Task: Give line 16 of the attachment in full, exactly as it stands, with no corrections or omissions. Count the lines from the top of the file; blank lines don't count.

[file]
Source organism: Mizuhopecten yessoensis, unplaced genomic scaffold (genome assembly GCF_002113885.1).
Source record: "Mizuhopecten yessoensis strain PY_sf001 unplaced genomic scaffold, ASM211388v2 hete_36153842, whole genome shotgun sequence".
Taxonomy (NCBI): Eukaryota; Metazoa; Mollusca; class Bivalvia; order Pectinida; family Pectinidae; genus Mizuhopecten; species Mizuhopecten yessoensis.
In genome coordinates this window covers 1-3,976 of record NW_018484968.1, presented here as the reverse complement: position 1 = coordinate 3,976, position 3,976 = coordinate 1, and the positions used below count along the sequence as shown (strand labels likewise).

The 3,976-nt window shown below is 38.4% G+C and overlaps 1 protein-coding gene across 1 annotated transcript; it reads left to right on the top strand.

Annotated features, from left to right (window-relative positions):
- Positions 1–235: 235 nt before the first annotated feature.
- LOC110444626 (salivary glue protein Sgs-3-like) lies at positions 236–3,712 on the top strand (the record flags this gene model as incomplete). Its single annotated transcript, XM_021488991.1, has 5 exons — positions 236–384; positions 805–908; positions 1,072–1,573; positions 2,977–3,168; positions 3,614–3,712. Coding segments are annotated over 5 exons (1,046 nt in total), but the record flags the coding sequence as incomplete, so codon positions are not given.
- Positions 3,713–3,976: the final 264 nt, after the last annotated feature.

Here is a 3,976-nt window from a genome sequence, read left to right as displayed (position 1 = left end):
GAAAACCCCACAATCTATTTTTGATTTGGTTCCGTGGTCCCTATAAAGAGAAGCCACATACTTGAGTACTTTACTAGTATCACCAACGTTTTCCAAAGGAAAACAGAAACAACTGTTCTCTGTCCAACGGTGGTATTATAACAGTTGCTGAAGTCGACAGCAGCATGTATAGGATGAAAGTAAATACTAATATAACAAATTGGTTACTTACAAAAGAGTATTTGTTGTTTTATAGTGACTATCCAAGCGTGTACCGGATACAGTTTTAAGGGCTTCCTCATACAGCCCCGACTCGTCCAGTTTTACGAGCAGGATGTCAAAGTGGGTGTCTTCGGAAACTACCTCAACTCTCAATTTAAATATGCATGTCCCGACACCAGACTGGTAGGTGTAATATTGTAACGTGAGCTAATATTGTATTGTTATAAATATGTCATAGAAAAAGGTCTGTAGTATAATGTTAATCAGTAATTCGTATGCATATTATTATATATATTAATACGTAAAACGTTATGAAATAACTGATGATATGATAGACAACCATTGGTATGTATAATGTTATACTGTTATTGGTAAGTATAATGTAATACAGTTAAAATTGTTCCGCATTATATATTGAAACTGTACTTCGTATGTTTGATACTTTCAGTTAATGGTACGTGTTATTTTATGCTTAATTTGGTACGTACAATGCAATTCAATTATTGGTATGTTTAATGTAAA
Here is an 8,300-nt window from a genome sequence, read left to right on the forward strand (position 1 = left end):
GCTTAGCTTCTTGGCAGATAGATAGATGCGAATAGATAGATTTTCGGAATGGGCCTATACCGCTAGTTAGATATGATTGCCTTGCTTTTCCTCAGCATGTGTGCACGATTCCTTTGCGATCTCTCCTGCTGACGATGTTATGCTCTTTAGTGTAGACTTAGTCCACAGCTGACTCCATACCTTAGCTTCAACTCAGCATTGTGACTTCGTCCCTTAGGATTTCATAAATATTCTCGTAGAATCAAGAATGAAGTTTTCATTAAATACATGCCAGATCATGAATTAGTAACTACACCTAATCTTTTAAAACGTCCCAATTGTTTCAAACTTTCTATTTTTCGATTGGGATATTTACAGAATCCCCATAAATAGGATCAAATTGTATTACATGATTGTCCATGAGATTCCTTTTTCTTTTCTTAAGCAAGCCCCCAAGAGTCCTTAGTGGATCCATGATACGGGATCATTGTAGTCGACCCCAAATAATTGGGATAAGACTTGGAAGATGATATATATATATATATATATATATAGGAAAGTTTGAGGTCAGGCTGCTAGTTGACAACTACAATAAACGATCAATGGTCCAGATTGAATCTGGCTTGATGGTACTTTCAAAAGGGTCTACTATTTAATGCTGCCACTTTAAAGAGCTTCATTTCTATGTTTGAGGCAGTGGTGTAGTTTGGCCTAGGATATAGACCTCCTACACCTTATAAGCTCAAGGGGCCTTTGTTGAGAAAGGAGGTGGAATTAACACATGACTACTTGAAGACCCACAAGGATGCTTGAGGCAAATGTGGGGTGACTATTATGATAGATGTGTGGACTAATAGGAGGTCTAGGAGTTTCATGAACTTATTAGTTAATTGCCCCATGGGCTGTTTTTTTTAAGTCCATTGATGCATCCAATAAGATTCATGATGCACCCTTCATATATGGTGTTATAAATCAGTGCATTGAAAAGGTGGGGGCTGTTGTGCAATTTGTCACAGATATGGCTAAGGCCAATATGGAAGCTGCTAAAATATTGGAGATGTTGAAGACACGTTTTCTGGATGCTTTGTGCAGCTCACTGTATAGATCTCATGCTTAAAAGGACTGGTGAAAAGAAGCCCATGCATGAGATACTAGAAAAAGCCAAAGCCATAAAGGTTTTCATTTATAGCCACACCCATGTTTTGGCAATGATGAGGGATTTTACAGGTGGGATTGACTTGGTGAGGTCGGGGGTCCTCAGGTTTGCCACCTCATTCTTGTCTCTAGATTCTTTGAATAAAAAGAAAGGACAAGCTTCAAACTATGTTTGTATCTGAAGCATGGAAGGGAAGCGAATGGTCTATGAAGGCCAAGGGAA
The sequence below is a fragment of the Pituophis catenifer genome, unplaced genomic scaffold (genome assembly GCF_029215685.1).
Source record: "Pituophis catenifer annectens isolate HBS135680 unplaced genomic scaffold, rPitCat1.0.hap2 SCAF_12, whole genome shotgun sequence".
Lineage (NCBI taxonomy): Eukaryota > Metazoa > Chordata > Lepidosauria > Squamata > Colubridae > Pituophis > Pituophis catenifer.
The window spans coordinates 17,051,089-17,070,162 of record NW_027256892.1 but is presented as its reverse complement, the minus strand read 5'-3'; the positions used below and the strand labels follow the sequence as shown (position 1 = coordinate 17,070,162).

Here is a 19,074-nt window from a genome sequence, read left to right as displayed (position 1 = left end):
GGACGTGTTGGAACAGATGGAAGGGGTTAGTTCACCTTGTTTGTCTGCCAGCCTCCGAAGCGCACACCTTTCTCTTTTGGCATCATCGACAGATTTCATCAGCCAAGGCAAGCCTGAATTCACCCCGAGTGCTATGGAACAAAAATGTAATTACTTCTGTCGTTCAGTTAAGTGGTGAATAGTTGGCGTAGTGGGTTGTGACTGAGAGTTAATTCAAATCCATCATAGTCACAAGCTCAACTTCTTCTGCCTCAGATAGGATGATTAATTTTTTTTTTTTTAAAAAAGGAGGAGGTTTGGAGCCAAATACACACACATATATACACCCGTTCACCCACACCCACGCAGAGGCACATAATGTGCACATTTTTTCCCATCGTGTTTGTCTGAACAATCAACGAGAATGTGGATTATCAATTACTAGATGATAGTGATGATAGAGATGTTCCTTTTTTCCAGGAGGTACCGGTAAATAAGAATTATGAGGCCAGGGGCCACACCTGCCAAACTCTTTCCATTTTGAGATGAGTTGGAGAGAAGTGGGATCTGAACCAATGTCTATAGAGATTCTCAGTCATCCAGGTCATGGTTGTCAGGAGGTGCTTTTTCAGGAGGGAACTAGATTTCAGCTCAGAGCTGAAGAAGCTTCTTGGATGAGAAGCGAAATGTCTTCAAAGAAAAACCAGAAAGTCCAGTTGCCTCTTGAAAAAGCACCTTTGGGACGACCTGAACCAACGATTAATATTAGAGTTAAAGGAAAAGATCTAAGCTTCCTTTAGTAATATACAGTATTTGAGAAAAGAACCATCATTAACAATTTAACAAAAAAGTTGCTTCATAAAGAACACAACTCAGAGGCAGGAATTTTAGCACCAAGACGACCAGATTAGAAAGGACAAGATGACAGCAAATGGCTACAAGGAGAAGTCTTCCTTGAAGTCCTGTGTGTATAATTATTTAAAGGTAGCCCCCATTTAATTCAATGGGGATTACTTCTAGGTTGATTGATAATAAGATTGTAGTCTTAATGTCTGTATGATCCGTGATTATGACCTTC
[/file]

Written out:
Lineage (NCBI taxonomy): Eukaryota > Metazoa > Chordata > Lepidosauria > Squamata > Colubridae > Pituophis > Pituophis catenifer.